Post Image

In an NFRC-related presentation, Joe Hayden (Pella) focused on the Component Modeling Approach (CMA) Program and its methodology for rating the thermal performance of commercial products.

The CMA program has experienced minimal market penetration to date, representing only 0.14 percent of eligible commercial buildings. Reasons for this low performance include the complexity of the commercial market, the lack of code enforcement, confusion over code requirements, preference for low bids, importance of aesthetics and low confidence due to reported inconsistent results among users.

As a result, a collaboration among AAMA, GANA, IGMA and NFRC will be pursuing a consulting group’s recommendation to implement a single program for both residential and non-residential, thus eliminating confusion and streamlining the certification process.

As part of the proposed change, a “Residential Component Based Calculation” (RCBC) methodology based on statistical trend lines is under consideration. The essence of the process would be to exploit the linear relationship between center-of-glass (COG) and whole product values to potentially define a simple calculation that determines whole product values by just entering COG values. Details of the RCBC proposal are set forth in a white paper available here.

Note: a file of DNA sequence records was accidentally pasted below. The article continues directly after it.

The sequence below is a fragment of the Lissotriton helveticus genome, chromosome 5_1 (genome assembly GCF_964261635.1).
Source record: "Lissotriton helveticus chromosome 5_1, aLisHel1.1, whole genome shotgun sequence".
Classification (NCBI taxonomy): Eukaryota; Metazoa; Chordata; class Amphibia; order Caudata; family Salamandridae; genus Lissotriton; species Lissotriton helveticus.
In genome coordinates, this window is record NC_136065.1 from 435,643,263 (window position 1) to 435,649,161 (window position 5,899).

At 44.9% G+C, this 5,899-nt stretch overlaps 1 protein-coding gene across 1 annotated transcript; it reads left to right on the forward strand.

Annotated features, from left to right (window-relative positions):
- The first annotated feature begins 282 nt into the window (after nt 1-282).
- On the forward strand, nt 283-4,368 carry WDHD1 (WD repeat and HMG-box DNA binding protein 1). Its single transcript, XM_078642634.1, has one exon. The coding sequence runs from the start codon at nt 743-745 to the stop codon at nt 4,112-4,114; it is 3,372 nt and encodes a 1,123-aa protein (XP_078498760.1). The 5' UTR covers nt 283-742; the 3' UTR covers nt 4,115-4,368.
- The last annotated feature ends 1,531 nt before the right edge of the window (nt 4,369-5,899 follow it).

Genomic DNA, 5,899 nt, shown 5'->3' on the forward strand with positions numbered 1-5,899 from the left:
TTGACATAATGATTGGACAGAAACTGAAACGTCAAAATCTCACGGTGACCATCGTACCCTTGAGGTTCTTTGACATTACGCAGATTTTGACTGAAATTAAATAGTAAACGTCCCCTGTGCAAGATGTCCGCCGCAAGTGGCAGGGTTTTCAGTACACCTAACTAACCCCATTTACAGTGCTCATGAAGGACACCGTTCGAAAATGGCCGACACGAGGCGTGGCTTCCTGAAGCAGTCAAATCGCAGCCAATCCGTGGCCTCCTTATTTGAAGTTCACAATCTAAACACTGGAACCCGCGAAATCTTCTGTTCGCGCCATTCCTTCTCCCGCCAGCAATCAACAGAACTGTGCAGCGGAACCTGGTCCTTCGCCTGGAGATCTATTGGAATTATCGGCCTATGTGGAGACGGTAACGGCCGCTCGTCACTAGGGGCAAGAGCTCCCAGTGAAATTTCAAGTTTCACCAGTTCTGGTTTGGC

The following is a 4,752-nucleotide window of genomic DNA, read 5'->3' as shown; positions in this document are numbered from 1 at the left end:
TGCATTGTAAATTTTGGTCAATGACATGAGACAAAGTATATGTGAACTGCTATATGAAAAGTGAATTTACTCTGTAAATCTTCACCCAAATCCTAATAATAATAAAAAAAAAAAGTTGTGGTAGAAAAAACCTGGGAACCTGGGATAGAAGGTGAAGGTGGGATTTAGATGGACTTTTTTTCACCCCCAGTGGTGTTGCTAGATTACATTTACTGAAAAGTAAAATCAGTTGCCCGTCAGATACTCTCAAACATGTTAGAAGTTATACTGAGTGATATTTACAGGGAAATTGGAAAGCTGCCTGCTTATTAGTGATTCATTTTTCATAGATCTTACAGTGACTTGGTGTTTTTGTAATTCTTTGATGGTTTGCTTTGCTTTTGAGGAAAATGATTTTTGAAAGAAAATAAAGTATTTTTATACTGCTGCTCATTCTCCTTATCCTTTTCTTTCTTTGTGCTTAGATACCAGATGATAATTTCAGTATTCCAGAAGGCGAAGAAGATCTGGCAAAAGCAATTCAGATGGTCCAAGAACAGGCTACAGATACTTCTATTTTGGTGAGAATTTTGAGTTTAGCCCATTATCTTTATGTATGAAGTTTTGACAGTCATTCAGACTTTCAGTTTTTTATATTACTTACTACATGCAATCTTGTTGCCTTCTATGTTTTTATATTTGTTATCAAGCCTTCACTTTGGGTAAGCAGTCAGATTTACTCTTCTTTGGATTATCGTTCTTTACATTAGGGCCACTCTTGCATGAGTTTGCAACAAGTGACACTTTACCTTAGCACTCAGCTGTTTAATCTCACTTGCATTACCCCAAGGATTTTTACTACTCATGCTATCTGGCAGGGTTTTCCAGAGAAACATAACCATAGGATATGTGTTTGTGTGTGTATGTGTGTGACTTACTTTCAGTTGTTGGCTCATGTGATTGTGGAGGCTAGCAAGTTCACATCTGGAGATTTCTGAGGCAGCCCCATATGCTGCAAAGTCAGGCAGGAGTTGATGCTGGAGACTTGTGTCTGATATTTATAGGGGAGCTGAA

Factors that are likely to introduce complications that must be addressed include differences in frame profiles (e.g., reinforced vs. unreinforced), number of glazing layers, differences in spacer systems, room-side Low-E coatings and use of true divided lites (TDL).

Hayden also reported that the NFRC/ENERGYSTAR® Independent Verification Program (IVP), in which products are randomly selected for U-factor evaluation, is auditing (through 2016) at the rate of 10 percent of product lines each year. EPA has reduced this to five percent for 2017, possibly due to the low rate of failures which hovers around 1.3 percent.